to amend bora Nih obtained for that purpose, and contended, that this if al

the Capias and lowed would not be a correction of the proceedings in con- recognizance; formity to the writ by which they were commenced, but an

granted the adaptation of them to a new original, the foundation of a new former but reaction; and that it was not a clerical error, nor within the Sta

fused the latcer. tute of Jeofails: they infifted that the bail who had only made themselves responsible for the Defendant in the separate fuit of Tabrum, could not without their consent be bound to discharge the joint demand of Tabrum and Lightfoot ; and that possibly the same bail who were willing to keep the Defendant out of prison, knowing that the Plaintiff had misconceived his action and could not finally recover, would object to engage themselves when, by the correction of that error, they were likely to be damnified.

Shepherd Serjt. in fupport of the rule, urged that stronger inftances of amendments had occurred, as whereanew bill had been filed after judgment to amend a declaration; Marshall v. Riggs, [ 482 ] VOL. I.

2 Str.

II

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1796.

TABRUM

T&NANT.

2 Str. 1162. or writs of execution had been amended by the previous proceedings; Hunt v. Kendrick, 2 Bl. 836. Laroche v, Wafbrough, 2 Term Rep. 737. and Newnham v. Law, 5 Term Rep. 577. He contended, that at least the Court would permit an amendment of the Capias ad respondendum, if not of the recognizance of bail, which would secure to the Plaintiffs the benefit of the Defendant's appearance; for that though the bail should be discharged, still the having put them in would amount to an appearance, as is the rule in cases where bail are discharged by the Plaintiff's declaring in a different county from that in which they are put in. (a)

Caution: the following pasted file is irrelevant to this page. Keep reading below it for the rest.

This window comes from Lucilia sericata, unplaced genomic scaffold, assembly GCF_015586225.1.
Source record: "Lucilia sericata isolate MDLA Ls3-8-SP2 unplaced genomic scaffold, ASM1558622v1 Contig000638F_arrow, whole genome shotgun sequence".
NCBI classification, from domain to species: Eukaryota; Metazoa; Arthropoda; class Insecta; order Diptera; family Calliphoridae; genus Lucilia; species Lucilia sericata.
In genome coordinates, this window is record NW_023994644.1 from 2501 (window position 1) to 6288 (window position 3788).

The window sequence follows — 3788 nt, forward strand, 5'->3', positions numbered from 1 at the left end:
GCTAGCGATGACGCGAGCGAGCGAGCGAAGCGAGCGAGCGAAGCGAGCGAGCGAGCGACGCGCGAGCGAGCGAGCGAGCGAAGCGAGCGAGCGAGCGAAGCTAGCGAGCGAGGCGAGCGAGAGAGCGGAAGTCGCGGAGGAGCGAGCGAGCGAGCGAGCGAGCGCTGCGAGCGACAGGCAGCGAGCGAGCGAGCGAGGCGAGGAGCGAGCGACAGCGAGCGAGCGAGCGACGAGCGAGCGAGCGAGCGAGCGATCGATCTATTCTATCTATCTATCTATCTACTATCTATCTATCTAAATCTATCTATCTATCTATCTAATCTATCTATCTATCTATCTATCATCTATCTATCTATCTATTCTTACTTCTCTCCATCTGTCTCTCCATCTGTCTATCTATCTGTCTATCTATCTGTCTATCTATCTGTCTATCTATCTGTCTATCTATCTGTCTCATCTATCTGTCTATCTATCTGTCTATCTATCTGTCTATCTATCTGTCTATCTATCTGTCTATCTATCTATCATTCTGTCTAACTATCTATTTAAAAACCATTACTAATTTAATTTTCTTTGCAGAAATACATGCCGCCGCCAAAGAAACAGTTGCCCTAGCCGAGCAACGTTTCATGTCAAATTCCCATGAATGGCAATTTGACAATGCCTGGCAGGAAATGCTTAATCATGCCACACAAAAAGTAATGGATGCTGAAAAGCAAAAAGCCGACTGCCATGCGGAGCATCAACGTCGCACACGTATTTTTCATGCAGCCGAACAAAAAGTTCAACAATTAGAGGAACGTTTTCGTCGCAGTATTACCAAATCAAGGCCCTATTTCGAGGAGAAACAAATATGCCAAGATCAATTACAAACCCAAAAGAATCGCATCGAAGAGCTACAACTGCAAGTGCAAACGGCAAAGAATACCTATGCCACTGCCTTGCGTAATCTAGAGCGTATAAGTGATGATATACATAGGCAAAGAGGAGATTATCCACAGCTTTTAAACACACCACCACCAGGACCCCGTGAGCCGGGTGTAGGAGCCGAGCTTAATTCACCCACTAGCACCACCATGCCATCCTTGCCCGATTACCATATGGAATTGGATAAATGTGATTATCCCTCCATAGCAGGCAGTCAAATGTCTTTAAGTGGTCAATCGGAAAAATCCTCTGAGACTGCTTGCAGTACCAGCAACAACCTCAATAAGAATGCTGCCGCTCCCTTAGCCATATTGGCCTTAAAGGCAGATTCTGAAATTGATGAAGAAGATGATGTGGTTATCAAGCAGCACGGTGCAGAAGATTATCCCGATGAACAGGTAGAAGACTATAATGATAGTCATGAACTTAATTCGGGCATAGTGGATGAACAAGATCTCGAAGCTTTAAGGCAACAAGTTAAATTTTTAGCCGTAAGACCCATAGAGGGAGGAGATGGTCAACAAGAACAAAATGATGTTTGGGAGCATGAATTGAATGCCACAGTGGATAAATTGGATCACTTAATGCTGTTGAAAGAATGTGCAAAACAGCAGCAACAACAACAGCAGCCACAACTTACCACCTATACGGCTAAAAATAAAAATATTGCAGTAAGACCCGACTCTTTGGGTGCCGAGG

Per Curiam. The recognizance cannot be amended, for the bail may not be charged but by their own consent. With respect to the Capias that may be amended by the consent of the Defendant, who will in that cafe be in as good a situation as he is at present ; for if this amendment were refused, a declaration might be delivered at the suit of Tabrum, and immediately afterwards a declaration by the bye at the suit of Tabrum and Lightfoot.

Accordingly that part of the rule which related to the Capias was made absolute by consent (6); and that which related to the recognizance was discharged.

(a) Vid. Yates v. Plantin, 3 Lev. 235.

i) Qu. Whether the Court would not have amended the Capias without the De

fendant's confent? Ste Davis v. Owen, ante 342

SYMONDS et Ux v. COBOURNE.

April 28th.

of that act.

The Court can- A Rule was obtained upon a former day, to fhew cause why an not order an an

annuity bond made to Symonds, by the Defendant Cobourne and nuity bond to be delivered up to another person, should not be delivered up to be cancelled, forwant be cancelled for of a memorial, in pursuance of the annuity act. Anaction had been rial pursuant to commenced on the bond by the Plaintiffs against the Defendant. 17 Geo. 3. 6. 26.,

Le Blanc now shewed caufe, infifting that by the first clause though it be void by the Ift section of the act the bond was merely void, and that the cases where Quare, Whether

the Court interfered by ordering deeds, &c. to be delivered up to in such a cafe be cancelled, were founded on the 4th section of the act. (a) they would tay EYRE Ch.J. The motion should have been to ftay proceedproceedings on the bond ings: perhaps that might not have been granted, but the De